From William Carmichael
Madrid March 25th. 1787
I received somewhat later than I should have expected from its date the Letter you did me the honor to write me the 18th. Ulto. I have forwarded the duplicate of the recall of Mr. Lamb to that Gentleman and have also transmitted to Mr. Barclay the joint confirmation of the Morrocco treaty together with the Letter to Fennish which however is without your signature.
Mr. Barclay writes me from Barcelona, where he is at present, that he chuses to forward it thro’ my channel and that he intends to return it me for that purpose. It is not probable that he will meet Mr. Lamb who writes me from Minorca that he means shortly to proceed to N. York. The Latter has occasioned me much chagrin. In the autumn of 1784 Doctor Franklin transmitted me a resolution of Congress relative to a Claim of the State of S. Carolina founded on the aid rendered by a frigate commanded by Commodore Gillon, in taking of the Bahama and Providence Islands, but without any information respecting the amount of the Claim, for in truth I believe he had received none.
In consequence however of this resolution I addressed the Ct. de F. B. and obtained a promise from that Minister to instruct Mr. Gardoqui then going to America to examine and liquidate this claim conjointly with the Ct. de Galves who directed the expedition in question and who was also on his way to the Havanna. I well knew that before any arrangement could take place for the Satisfaction of the State of S. Carolina the Latter would be consulted by this Court and As his Absence and distance from this Country must occasion Inevitable delays in a matter which the State seemed to have at heart, I thought it most prudent, uninformed as I was and am still of particular Circumstances, to put it in the train I did.
Not having heard further intelligence on the Subject, I concluded that the affair had been arranged, until by a Letter from Mr. Jay dated the I was advised that the Claim still subsisted. With this second information however I had no account of the particular services rendered nor of the amount of the claim demanded for those services: I therefore could only speak generally on the subject, and have had no reason, from the Answers I received, to think the aid of another particularly in the present circumstances, necessary, Had I been possessed of proper documents.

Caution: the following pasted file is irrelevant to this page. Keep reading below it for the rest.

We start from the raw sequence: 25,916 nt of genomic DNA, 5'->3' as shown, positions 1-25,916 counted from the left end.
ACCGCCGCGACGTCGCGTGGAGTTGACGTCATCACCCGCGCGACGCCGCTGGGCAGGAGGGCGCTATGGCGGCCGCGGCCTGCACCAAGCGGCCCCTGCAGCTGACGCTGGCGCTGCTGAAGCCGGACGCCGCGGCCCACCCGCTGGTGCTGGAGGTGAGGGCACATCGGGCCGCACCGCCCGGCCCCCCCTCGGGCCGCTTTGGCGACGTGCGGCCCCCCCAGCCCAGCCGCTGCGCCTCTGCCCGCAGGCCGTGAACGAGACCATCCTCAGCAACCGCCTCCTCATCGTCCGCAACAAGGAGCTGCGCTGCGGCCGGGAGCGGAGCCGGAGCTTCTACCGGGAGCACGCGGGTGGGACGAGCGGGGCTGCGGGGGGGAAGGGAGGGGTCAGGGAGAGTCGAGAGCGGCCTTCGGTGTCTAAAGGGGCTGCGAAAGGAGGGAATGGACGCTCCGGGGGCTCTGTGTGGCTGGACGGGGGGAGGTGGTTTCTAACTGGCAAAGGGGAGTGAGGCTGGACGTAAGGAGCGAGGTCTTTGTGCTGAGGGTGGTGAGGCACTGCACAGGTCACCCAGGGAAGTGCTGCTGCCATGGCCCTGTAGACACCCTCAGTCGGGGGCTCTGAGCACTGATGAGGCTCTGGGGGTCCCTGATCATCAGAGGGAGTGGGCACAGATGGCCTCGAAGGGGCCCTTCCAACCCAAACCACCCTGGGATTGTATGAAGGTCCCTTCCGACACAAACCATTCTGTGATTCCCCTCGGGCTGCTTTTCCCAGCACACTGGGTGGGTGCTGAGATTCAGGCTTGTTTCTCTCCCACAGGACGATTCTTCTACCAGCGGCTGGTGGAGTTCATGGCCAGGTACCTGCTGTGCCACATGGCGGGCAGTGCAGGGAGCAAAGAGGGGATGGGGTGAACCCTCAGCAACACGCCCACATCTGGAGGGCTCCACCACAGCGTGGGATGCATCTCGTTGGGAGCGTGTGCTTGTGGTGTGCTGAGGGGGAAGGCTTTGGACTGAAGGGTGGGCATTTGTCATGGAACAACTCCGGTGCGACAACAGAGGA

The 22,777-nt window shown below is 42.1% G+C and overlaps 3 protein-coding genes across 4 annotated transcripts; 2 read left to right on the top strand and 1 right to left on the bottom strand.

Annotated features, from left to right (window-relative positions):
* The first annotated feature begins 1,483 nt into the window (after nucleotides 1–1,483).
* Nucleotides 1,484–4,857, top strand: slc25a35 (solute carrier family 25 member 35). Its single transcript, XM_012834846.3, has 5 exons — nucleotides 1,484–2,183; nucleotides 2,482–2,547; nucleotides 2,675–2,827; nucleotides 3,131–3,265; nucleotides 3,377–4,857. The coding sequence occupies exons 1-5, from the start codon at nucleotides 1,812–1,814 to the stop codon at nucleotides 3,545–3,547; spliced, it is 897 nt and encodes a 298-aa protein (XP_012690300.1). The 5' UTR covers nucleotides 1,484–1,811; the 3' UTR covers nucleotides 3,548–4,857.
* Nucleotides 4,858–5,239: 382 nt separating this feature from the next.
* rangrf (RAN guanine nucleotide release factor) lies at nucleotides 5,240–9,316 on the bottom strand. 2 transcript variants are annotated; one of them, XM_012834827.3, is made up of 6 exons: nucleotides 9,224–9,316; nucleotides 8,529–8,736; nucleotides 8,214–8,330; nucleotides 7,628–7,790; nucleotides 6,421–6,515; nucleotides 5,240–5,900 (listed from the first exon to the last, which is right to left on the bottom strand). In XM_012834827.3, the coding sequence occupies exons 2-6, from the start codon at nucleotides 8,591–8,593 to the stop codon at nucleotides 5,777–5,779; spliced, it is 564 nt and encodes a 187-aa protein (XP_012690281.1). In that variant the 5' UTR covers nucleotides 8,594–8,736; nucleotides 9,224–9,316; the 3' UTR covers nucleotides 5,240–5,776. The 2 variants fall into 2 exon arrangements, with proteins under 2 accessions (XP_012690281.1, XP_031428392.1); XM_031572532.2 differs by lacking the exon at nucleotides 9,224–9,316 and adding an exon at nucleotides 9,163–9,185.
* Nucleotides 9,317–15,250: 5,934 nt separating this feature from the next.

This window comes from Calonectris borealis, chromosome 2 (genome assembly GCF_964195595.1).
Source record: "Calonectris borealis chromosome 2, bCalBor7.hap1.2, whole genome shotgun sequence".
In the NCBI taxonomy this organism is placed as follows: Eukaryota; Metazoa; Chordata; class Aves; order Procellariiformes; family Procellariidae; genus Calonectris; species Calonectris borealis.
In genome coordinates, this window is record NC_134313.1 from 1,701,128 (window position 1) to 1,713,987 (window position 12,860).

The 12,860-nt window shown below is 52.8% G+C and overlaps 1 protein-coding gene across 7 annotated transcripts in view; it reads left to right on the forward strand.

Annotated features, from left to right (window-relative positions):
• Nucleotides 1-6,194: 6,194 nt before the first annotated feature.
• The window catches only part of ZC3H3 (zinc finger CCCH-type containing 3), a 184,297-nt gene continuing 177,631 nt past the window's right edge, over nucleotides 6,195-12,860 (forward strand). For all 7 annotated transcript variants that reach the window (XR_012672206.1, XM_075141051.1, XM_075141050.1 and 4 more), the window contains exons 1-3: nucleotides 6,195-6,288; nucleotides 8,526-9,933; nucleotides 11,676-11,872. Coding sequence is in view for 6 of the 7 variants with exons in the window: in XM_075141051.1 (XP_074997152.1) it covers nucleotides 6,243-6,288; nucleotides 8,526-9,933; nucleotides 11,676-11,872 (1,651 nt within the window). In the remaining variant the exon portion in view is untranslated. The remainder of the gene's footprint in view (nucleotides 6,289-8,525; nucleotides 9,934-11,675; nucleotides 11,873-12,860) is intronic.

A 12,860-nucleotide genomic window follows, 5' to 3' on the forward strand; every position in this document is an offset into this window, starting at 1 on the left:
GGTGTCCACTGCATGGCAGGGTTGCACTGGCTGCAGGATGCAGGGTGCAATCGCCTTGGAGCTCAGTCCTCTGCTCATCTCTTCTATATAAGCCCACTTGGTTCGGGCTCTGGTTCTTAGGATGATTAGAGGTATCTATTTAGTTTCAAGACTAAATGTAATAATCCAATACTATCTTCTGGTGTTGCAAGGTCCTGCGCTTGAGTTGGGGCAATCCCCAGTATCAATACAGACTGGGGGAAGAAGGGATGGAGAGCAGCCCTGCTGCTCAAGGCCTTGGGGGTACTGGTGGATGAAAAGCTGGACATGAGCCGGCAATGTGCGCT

I shall be happy however to cooperate with the Duc de Vauguyon and until his arrival or until I receive the dispatches in question, I must let the Affair remain as it is.
I have been informed of the compliment you paid the New Minister the first Audience he gave the Corps Diplomatique. You will find in the Ct. de Montmorin, unless I am Strangely deceived in my Ideas of him, a much honester Man than Ministers are generally supposed to be. He Appeared to me to have an enlarged liberal and noble Manner of thinking and acting. He is endowed with great penetration and is capable of finesse, but seems to disdain to employ that sort of Talent, unless to combat others with their own weapons, weapons which those who know his Character and Abilities will be unwise to employ. I lately received the portable copying press which you did me the honor to send me. You will see that I make use of the Ink which accompanied it. I dare not express to you how sensible I am of this mark of your notice of me. I hope however I shall never feel remorse, for having from my earliest youth wished to acquire the esteem of those few who possess general esteem.
It seems that G. B. means to negotiate its treaty of commerce here. That court has chosen an able and indefatigable Minister, who can only err from a desire to distinguish himself while at the same time he forms projects, which others like himself must be employed to bring to maturity, and this is not to be expected where system changes but too often with a change of Ministers. I hope your tour will reestablish your health while it will contribute to your Information and amusement. I am constrained to tread the same beaten track. You will, If your hand permits you, think sometimes that my most material Information of American affairs comes from you.
With the highest sentiments of respect & Esteem I have the honor to be Your Excellency’s Obliged & Hble. Sevt.,
RC (DLC); endorsed. Recorded in SJL as received 3 May 1787 at Aix-en-Provence.
The letter from Mr. Jay on the South Carolina demands on Spain was that of 1 Dec. 1786 with its various enclosures (printed in Dipl. Corr., 1783–89 description begins The Diplomatic Correspondence of the United States of America, from the Signing of the Definitive Treaty of Peace … to the Adoption of the Constitution, Washington, Blair & Rives, 1837, 3 vol. description ends , iii; 323–47). Unfortunately the compliment that TJ paid the new minister appears not to have been recorded, but the fact that it was repeated in Madrid indicates that it was perhaps comparable to TJ’s famous reply at the French court on succeeding Franklin.